Who is Wallace Stevens

Wallace Stevens (October 2, 1879 – August 2, 1955) was an American modernist poet. He was born in Reading, Pennsylvania, educated at Harvard and then New York Law School, and he spent most of his life working as an executive for an insurance company in Hartford, Connecticut. He won the Pulitzer Prize for Poetry for his Collected Poems in 1955.

Stevens' first period of writing begins with his 1923 publication of the Harmonium collection, followed by a slightly revised and amended second edition in 1930. His second period occurred in the eleven years immediately preceding the publication of his Transport to Summer, when Stevens had written three volumes of poems including Ideas of Order, The Man with the Blue Guitar, Parts of the World, along with Transport to Summer. H...
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Wallace Stevens Poems

  • Hymn From A Watermelon Pavilion
    You dweller in the dark cabin,
    To whom the watermelon is always purple,
    Whose garden is wind and moon,
    ...
  • No Possum, No Sop, No Taters
    He is not here, the old sun,
    As absent as if we were asleep.

    The field is frozen. The leaves are dry. ...
  • The Man On The Dump
    Day creeps down. The moon is creeping up.
    The sun is a corbeil of flowers the moon Blanche
    Places there, a bouquet. Ho-hoâ?¦The dump is full
    Of images. Days pass like papers from a press. ...
  • The River Of Rivers In Connecticut
    There is a great river this side of Stygia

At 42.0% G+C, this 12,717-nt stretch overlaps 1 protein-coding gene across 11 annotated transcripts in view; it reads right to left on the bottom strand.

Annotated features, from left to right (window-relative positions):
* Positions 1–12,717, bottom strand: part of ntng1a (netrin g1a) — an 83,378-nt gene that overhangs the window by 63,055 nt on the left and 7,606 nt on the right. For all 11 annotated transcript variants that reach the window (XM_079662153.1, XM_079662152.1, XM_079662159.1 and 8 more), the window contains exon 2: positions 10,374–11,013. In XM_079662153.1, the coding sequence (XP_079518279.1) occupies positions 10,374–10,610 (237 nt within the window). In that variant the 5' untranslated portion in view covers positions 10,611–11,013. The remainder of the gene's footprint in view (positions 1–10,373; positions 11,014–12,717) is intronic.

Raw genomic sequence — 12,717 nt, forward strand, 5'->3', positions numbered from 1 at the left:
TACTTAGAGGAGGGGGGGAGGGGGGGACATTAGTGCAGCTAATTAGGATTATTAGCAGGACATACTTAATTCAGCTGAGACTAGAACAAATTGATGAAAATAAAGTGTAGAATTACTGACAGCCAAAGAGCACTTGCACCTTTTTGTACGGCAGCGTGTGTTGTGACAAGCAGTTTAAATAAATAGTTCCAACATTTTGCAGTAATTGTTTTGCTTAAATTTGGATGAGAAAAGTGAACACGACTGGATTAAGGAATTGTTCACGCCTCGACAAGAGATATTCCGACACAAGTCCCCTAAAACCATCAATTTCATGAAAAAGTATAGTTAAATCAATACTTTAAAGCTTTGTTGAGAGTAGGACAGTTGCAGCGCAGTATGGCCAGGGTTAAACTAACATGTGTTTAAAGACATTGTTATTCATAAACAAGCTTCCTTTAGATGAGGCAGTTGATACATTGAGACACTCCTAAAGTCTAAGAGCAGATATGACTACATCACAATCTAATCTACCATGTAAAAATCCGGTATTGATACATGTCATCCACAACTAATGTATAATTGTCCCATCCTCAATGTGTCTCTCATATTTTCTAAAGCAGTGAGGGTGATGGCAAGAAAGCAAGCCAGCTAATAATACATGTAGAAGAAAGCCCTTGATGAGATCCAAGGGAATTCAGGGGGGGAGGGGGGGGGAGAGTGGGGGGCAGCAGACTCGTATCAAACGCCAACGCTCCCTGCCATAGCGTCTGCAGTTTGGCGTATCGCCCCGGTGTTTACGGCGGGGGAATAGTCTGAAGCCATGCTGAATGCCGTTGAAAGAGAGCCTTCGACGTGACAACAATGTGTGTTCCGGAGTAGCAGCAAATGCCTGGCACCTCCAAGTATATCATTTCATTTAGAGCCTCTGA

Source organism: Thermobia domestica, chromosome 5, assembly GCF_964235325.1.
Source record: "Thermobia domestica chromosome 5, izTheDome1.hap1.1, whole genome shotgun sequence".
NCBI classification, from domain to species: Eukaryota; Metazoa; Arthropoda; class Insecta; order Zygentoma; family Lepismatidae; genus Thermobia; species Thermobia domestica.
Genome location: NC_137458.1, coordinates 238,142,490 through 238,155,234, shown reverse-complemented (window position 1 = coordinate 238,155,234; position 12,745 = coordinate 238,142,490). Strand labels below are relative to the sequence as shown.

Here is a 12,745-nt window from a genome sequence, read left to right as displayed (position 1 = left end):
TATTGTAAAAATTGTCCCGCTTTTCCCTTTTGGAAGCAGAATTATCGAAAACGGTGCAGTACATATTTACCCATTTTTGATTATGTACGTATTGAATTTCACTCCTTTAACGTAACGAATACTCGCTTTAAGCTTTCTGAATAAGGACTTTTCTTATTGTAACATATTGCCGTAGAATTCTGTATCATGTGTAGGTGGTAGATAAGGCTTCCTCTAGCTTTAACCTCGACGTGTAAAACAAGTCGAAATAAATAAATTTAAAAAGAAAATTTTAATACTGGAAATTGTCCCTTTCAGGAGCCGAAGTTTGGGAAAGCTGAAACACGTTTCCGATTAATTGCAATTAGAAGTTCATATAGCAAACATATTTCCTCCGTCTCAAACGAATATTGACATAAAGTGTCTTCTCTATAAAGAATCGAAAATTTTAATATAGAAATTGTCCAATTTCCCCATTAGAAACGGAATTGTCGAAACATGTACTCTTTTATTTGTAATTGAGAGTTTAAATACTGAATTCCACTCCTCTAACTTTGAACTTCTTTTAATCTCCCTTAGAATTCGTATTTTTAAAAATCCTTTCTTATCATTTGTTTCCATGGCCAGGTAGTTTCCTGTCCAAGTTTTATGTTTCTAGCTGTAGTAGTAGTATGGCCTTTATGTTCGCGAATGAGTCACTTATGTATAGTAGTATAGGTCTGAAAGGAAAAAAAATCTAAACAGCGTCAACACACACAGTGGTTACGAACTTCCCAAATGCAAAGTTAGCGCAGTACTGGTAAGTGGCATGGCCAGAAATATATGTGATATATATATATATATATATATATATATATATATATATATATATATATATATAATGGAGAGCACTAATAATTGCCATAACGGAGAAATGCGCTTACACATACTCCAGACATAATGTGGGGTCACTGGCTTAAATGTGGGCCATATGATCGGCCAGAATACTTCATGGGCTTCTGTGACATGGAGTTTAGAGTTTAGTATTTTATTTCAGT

Before one comes to the first black cataracts
    And trees that lack the intelligence of trees.
    ...
  • The High-toned Old Christian Woman
    Poetry is the supreme fiction, madame.
    Take the moral law and make a nave of it
    And from the nave build haunted heaven.Thus,
    The conscience is converted into palms, ...
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Top 10 most used topics by Wallace Stevens

Sun 30 Green 29 Wind 27 Night 24 Sea 23 Blue 21 Mind 20 White 18 Water 17 Thought 16


Wallace Stevens Quotes

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Comments about Wallace Stevens

  • Anomicca: wallace stevens is mostly unproblematic to read but in like a dozen poems he uses some hilariously obscure racial epithet to describe the people mowing his lawn or whatever and it's like, oh well, can't post about this one
  • Feelingsscraps: in fact, most poets write the same poem over and over. wallace stevens was honest enough not to try to hide it. frost's statement that he tried to make every poem as different as possible from the last one is a way of saying that he knew it couldn't be.
  • Monicacesarato: in auronzo a simple walk along the banks of lake santa caterina maybe the truth depends on a walk around a lake. (wallace stevens) auronzo di cadore and its lake in the dolomites a lake with incredible
  • Nickisonaroll: frogs eat butterflies, snakes eat frogs, hogs eat snakes, men eat hogs. by wallace stevens. harmonium page 123
  • Nickisonaroll: introduction to harmonium by wallace stevens by lisa shea. “… support local arts programs”
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Barbara Clark : perhaps everything is all resisting nothing

Poem of the day

William Butler Yeats Poem
The Ballad Of Father O'Hart
 by William Butler Yeats

GOOD Father John O'Hart
In penal days rode out
To a Shoneen who had free lands
And his own snipe and trout.
In trust took he John's lands;
Sleiveens were all his race;
And he gave them as dowers to his daughters.
And they married beyond their place.
...

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